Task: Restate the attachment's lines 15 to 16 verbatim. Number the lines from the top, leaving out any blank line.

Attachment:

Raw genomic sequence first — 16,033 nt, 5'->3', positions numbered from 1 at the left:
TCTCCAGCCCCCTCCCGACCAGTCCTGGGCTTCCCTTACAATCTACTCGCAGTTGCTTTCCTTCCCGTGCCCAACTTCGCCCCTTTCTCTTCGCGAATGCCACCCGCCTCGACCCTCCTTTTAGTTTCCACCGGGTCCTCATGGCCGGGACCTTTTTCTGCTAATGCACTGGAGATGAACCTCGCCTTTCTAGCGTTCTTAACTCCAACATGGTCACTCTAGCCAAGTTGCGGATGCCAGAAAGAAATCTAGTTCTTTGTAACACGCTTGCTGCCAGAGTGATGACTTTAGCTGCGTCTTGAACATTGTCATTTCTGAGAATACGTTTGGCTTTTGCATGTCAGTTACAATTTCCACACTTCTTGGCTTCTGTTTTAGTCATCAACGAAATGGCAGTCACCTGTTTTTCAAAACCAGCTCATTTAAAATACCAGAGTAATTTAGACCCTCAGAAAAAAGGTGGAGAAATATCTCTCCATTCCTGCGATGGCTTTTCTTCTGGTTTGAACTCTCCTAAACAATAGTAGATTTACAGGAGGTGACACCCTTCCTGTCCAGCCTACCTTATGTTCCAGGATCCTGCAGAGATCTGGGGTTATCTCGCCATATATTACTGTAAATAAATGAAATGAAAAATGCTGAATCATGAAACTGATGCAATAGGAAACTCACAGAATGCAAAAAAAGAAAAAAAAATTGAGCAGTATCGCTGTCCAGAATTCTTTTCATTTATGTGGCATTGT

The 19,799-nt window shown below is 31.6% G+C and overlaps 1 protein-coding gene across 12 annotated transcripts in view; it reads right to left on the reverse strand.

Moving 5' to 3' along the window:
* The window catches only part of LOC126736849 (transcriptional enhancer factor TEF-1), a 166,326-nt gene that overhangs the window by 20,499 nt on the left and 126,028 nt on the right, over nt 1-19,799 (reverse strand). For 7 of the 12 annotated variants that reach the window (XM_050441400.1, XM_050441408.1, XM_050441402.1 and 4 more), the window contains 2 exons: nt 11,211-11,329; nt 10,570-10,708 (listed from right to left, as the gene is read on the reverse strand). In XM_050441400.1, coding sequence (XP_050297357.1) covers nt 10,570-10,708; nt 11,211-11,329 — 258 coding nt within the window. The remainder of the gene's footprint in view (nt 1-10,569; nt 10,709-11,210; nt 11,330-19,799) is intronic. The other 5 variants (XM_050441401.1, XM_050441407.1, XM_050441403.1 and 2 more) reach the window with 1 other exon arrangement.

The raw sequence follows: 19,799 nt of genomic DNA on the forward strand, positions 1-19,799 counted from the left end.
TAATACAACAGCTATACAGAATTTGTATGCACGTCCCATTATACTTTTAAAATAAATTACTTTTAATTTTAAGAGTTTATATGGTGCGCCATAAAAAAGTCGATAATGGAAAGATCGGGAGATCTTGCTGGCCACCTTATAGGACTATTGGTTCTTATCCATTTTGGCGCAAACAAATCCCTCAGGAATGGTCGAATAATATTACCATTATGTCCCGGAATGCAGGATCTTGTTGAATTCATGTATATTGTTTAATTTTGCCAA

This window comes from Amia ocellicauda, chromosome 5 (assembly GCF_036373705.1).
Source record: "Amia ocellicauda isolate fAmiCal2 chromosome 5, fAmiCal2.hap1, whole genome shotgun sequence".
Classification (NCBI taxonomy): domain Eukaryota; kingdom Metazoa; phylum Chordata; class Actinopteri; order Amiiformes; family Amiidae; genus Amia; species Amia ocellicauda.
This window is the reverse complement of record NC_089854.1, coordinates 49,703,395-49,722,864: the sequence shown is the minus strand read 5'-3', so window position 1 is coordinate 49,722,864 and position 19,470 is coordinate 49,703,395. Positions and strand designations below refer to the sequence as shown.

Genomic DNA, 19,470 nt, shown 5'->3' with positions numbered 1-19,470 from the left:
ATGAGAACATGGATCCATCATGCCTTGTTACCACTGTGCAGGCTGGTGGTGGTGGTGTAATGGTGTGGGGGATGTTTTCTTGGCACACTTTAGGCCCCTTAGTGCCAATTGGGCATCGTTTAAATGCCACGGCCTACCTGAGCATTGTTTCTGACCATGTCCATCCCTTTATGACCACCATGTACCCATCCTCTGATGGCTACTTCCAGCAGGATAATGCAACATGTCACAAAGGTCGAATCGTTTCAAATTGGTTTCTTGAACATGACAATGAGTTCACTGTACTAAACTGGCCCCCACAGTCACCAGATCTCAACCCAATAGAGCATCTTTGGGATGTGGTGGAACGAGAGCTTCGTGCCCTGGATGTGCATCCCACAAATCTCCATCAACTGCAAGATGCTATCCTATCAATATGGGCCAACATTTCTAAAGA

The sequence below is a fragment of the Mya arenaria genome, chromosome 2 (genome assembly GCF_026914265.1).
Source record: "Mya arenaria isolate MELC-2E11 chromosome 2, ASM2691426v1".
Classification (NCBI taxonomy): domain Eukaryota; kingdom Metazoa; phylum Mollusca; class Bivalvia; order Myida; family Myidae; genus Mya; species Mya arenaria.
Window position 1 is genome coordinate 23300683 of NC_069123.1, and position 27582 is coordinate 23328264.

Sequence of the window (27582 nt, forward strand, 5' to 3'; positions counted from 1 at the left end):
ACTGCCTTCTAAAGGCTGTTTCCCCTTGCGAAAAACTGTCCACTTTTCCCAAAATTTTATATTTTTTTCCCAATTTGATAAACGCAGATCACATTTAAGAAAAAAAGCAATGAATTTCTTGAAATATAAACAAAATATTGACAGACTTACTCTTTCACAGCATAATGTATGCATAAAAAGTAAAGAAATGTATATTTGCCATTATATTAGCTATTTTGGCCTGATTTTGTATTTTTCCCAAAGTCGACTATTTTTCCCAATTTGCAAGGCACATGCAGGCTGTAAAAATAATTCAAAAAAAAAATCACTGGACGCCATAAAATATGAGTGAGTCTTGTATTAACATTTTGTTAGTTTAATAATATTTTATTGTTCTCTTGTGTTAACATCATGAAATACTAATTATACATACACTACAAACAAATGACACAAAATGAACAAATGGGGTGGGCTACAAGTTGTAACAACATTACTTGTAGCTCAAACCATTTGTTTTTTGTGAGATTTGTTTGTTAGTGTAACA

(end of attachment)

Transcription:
Source record: "Mya arenaria isolate MELC-2E11 chromosome 2, ASM2691426v1".
Classification (NCBI taxonomy): domain Eukaryota; kingdom Metazoa; phylum Mollusca; class Bivalvia; order Myida; family Myidae; genus Mya; species Mya arenaria.